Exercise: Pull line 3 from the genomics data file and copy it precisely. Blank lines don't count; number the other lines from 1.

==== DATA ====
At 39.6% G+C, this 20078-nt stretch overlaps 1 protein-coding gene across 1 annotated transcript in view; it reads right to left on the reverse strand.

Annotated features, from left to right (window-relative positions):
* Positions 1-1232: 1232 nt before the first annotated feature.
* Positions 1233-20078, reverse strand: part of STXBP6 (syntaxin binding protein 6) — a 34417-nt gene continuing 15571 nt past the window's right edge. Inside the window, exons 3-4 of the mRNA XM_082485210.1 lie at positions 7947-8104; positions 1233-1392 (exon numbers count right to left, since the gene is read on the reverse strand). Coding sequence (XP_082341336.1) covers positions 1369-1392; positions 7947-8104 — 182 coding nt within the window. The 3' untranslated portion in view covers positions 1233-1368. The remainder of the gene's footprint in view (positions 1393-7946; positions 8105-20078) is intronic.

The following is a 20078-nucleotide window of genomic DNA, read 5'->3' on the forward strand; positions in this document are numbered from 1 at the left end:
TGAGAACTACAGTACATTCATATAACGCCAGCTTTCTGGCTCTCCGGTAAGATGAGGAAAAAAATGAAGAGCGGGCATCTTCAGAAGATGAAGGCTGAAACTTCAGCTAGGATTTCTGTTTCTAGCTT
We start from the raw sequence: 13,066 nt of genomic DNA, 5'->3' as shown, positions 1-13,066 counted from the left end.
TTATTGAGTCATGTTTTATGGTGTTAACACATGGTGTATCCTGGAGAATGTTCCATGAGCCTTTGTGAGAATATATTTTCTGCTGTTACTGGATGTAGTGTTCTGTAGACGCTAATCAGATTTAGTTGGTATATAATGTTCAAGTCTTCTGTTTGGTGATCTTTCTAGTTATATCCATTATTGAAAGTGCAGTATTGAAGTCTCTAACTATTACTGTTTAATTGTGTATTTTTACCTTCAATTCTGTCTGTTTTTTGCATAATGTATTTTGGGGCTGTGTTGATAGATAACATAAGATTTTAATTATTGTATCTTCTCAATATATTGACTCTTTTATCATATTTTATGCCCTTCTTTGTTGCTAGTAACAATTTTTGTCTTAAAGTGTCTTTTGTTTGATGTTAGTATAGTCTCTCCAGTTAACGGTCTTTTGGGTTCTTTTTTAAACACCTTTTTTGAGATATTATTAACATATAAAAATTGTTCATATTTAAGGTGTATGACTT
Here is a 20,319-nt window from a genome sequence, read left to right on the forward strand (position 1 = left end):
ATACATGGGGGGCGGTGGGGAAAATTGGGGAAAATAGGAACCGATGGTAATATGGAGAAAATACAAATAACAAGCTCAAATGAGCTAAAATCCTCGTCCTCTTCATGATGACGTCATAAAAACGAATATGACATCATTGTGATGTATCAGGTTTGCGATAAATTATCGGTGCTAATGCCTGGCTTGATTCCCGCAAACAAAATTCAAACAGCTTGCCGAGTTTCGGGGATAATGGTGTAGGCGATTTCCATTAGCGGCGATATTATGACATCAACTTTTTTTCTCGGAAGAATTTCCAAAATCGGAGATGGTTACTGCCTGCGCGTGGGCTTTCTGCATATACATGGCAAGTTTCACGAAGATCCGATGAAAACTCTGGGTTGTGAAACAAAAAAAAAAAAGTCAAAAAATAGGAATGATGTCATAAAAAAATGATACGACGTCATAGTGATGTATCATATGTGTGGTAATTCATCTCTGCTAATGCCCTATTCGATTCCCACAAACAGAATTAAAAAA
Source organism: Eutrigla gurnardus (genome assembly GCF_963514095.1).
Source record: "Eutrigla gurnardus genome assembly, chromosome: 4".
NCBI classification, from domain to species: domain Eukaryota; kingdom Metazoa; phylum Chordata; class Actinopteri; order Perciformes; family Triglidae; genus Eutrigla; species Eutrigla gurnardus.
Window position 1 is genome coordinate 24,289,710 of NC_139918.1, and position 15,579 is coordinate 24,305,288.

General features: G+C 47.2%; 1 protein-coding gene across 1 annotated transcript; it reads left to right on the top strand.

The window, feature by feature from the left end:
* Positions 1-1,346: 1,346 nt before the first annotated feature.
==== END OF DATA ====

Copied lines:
* Positions 1-1232: 1232 nt before the first annotated feature.